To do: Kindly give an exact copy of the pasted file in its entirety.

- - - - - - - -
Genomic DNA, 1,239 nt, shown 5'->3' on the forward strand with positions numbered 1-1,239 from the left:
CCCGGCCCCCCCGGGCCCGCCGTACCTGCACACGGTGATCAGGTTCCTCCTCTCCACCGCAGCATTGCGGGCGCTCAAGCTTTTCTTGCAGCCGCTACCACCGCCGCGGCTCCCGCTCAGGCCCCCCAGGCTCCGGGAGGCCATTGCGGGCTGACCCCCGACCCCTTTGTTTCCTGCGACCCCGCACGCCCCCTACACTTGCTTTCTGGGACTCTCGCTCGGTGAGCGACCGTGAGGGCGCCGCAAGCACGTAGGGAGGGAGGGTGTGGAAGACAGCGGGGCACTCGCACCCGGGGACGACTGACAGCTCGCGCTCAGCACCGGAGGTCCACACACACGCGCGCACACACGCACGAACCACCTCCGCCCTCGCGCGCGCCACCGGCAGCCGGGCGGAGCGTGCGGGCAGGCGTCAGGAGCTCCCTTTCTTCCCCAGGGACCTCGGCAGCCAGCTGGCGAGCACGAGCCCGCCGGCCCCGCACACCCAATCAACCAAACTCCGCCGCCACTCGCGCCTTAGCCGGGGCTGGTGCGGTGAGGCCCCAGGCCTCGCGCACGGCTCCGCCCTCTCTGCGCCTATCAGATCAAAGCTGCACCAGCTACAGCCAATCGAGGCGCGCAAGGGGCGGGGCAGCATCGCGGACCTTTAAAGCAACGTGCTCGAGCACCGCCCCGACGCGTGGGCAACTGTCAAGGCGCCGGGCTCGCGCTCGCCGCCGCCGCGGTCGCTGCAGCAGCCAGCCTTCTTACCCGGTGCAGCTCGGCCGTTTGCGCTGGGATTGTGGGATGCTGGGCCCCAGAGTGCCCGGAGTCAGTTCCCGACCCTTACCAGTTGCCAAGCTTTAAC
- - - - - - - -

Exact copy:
Genomic DNA, 1,239 nt, shown 5'->3' on the forward strand with positions numbered 1-1,239 from the left:
CCCGGCCCCCCCGGGCCCGCCGTACCTGCACACGGTGATCAGGTTCCTCCTCTCCACCGCAGCATTGCGGGCGCTCAAGCTTTTCTTGCAGCCGCTACCACCGCCGCGGCTCCCGCTCAGGCCCCCCAGGCTCCGGGAGGCCATTGCGGGCTGACCCCCGACCCCTTTGTTTCCTGCGACCCCGCACGCCCCCTACACTTGCTTTCTGGGACTCTCGCTCGGTGAGCGACCGTGAGGGCGCCGCAAGCACGTAGGGAGGGAGGGTGTGGAAGACAGCGGGGCACTCGCACCCGGGGACGACTGACAGCTCGCGCTCAGCACCGGAGGTCCACACACACGCGCGCACACACGCACGAACCACCTCCGCCCTCGCGCGCGCCACCGGCAGCCGGGCGGAGCGTGCGGGCAGGCGTCAGGAGCTCCCTTTCTTCCCCAGGGACCTCGGCAGCCAGCTGGCGAGCACGAGCCCGCCGGCCCCGCACACCCAATCAACCAAACTCCGCCGCCACTCGCGCCTTAGCCGGGGCTGGTGCGGTGAGGCCCCAGGCCTCGCGCACGGCTCCGCCCTCTCTGCGCCTATCAGATCAAAGCTGCACCAGCTACAGCCAATCGAGGCGCGCAAGGGGCGGGGCAGCATCGCGGACCTTTAAAGCAACGTGCTCGAGCACCGCCCCGACGCGTGGGCAACTGTCAAGGCGCCGGGCTCGCGCTCGCCGCCGCCGCGGTCGCTGCAGCAGCCAGCCTTCTTACCCGGTGCAGCTCGGCCGTTTGCGCTGGGATTGTGGGATGCTGGGCCCCAGAGTGCCCGGAGTCAGTTCCCGACCCTTACCAGTTGCCAAGCTTTAAC